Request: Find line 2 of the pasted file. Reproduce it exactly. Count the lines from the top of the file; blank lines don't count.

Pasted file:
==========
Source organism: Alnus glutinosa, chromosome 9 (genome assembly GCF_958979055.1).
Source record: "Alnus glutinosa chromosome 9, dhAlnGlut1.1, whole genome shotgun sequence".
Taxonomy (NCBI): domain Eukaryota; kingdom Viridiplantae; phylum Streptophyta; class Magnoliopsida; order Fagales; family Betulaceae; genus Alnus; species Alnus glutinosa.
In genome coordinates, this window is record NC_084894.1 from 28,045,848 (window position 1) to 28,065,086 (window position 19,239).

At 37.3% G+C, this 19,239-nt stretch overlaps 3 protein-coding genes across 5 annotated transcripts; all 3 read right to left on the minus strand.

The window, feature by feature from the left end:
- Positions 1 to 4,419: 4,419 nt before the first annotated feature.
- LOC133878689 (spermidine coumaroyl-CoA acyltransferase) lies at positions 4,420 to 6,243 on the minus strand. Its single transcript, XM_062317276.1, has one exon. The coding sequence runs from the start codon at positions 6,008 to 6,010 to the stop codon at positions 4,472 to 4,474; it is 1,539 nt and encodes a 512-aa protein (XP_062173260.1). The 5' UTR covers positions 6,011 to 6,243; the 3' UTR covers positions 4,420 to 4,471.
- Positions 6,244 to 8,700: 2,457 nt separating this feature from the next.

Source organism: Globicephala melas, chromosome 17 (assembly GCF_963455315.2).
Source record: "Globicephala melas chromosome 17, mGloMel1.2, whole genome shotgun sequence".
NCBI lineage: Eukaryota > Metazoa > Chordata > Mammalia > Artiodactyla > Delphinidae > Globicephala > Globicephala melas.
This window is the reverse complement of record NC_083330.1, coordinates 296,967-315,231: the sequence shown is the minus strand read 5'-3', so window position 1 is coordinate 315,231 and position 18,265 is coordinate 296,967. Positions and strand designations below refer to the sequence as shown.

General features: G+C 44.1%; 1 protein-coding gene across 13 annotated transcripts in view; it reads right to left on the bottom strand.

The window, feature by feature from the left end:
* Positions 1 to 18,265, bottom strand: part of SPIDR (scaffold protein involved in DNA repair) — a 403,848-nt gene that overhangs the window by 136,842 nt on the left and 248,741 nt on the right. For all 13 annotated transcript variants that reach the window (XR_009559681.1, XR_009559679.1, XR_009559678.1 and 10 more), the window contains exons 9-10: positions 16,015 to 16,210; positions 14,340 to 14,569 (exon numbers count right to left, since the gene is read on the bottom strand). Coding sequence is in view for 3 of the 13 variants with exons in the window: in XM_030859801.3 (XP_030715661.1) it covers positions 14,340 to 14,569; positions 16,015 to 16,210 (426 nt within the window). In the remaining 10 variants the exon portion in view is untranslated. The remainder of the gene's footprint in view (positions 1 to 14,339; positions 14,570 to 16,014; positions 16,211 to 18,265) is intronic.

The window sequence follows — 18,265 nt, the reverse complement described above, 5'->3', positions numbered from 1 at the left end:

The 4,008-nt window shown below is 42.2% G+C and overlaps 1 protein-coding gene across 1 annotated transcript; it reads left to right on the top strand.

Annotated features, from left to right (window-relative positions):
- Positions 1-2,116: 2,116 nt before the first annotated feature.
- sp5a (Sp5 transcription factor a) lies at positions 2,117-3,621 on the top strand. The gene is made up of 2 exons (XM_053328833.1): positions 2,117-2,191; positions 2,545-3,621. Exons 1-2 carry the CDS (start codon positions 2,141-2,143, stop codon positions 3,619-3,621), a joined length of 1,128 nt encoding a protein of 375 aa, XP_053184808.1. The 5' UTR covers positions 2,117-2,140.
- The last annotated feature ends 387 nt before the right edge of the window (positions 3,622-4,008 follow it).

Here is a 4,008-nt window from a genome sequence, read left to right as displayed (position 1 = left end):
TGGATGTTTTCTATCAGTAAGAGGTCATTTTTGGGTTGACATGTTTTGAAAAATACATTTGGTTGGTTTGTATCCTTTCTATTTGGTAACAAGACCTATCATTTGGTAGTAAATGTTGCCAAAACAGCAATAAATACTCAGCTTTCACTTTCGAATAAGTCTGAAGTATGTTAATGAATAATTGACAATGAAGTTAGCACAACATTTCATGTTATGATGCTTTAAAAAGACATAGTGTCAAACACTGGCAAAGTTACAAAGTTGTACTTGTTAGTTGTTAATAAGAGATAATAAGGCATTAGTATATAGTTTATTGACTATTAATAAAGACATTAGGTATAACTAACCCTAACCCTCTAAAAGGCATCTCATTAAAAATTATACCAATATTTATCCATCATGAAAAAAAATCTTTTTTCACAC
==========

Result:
Source record: "Alnus glutinosa chromosome 9, dhAlnGlut1.1, whole genome shotgun sequence".